At some of the country’s largest technology firms, technologists believe that a Biden-Harris White House will reverse Trump-era immigration policies, according to new data from Blind, which surveys anonymous technologists about a variety of current issues. That could result in some seismic change at many firms.
Overall, some 66 percent of technologists think that President-elect Biden will loosen restrictions on hiring skilled foreign workers once he takes office; around 74 percent think that he will “remove executive orders limiting high-skilled immigration”; and 64 percent assume that future White House policies will increase “the pipeline of foreign-born workers for technology firms.”
“With any new president, there are many unknowns,” read Blind’s blog posting on the data. “We don’t know which tech policies will be prioritized—or others that may come to the fore. However, tech professionals feel confident that this administration will make h1-b visas more accessible.”
But the degree to which technologists believe these changes will take place varies from firm to firm. For example, 82 percent of technologists at Oracle believe that Biden will loosen restrictions on hiring skilled foreign-born workers, versus the 58 percent at Uber who think the same. Here’s that full breakdown:
It’s a similar situation when it comes to the potential for Biden to increase the pipeline of foreign-born workers: The majority of those at companies such as Bloomberg and VMware seem to believe that’s going to come to pass, whereas those at Facebook, Uber, and Intel are much less convinced:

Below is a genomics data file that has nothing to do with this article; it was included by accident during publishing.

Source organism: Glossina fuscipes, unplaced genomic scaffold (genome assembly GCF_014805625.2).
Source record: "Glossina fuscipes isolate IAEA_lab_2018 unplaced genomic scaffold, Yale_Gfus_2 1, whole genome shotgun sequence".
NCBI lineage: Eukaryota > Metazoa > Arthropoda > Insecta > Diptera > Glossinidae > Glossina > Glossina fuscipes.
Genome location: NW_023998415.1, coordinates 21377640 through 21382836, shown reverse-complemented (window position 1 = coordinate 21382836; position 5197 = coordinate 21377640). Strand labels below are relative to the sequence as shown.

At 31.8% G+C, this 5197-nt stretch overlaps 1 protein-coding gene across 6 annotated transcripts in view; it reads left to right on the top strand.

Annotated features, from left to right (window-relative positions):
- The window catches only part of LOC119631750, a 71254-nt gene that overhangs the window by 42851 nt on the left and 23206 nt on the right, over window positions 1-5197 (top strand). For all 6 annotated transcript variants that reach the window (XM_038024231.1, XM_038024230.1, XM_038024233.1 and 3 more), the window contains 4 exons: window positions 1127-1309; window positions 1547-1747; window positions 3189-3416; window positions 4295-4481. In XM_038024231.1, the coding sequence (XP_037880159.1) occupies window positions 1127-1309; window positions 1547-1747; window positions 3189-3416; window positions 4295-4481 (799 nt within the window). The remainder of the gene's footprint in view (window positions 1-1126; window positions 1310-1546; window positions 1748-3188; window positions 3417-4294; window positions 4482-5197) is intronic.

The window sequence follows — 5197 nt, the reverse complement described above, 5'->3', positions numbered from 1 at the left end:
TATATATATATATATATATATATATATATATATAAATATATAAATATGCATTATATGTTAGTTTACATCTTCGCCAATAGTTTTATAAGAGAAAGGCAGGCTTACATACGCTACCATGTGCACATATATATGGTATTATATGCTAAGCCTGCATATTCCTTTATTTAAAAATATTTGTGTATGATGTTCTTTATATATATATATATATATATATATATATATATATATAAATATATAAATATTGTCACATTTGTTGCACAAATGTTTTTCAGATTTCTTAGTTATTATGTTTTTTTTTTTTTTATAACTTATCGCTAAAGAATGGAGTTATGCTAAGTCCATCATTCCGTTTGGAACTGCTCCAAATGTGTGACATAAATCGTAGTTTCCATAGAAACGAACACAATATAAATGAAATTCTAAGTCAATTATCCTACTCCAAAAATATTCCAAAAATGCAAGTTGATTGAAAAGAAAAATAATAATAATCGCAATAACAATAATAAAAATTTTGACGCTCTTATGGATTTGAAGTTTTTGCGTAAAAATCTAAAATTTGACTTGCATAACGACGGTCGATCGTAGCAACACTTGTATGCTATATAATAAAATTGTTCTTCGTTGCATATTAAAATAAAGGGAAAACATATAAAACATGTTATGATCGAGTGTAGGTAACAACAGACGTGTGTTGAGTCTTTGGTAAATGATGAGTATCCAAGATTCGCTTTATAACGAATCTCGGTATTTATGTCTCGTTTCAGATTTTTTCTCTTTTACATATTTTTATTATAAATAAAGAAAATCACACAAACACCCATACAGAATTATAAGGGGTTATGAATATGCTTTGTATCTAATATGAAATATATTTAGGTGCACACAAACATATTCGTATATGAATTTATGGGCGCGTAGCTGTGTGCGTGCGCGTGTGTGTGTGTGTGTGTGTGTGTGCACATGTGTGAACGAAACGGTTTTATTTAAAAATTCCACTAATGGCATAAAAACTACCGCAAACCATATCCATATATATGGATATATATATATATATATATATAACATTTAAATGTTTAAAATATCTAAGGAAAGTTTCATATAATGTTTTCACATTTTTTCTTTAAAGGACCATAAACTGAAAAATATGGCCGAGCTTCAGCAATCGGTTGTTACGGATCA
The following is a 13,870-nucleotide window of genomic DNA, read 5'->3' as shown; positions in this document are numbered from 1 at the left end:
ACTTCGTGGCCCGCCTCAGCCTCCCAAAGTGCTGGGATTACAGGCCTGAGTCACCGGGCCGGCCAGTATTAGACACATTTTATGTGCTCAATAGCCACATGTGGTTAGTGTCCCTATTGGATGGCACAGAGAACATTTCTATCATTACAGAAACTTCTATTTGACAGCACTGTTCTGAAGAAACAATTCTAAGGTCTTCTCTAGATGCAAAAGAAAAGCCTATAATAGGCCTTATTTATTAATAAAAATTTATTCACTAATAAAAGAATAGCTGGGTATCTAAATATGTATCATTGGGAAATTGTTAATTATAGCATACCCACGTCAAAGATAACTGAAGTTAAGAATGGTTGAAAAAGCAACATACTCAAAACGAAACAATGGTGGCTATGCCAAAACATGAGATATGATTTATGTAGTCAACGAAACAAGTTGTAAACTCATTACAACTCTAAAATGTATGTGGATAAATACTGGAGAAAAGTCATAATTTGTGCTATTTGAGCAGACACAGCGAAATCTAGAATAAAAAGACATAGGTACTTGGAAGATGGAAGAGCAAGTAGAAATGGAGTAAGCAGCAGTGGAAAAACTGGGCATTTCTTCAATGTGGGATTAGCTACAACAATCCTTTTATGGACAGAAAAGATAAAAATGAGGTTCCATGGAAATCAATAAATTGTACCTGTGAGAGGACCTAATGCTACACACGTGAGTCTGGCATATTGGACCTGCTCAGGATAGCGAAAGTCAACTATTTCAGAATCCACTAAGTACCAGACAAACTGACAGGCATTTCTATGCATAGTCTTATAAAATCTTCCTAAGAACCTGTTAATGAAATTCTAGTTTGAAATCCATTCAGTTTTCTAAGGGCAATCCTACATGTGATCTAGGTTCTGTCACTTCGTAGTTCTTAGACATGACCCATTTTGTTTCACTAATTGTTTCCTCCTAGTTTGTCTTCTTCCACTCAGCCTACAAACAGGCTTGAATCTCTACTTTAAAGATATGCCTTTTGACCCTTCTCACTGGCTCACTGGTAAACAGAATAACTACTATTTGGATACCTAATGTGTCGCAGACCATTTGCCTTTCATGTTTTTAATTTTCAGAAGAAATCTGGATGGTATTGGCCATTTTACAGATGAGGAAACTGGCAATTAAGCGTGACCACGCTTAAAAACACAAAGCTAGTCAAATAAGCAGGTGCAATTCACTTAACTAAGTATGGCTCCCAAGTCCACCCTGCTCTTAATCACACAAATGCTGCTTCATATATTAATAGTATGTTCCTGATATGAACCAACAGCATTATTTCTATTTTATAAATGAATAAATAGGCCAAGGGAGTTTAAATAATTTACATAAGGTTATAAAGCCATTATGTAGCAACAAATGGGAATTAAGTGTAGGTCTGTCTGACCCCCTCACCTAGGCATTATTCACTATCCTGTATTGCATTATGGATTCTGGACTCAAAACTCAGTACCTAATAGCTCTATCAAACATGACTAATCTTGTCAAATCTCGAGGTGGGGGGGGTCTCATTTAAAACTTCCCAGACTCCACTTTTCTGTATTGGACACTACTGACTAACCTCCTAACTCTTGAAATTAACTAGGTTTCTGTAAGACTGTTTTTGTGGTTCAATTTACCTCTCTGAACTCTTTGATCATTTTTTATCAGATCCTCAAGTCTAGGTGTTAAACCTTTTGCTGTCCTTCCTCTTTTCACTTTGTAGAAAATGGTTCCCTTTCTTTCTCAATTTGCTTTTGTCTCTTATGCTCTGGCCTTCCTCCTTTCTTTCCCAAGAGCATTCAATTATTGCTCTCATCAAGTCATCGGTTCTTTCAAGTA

Substantial portions of technologists also believe that a Biden administration is going to end the executive orders that the Trump administration used to limit immigration via the H-1B and other means:
In the days preceding the election, Dice compared the respective H-1B policies of Biden and Donald Trump. Although the Trump administration has spent the past four years tweaking H-1B policy, including the visa’s wage and skill requirements, Biden’s campaign suggested it will revert to many Obama-era immigration policies.
Although Republican control of the Senate (which could very well happen, depending on January’s run-off elections in Georgia) could prevent a President Biden from pushing through broad-based immigration reform, a Biden administration could still reverse many of Trump’s executive orders. In addition, Biden could order U.S. Citizenship and Immigration Services (USCIS) and the Department of Homeland Security (DHS) to re-adjust their recent changes to visa requirements (such as a selection system based on H-1B applicants’ potential salaries).
Over at Forbes, there’s an extensive breakdown of the other ways that Biden could adjust immigration policy, including tweaking the per-country limit for employment-based immigration. In the meantime, though, it seems that many technologists at the nation’s largest technology companies believe that big changes to immigration policy are coming.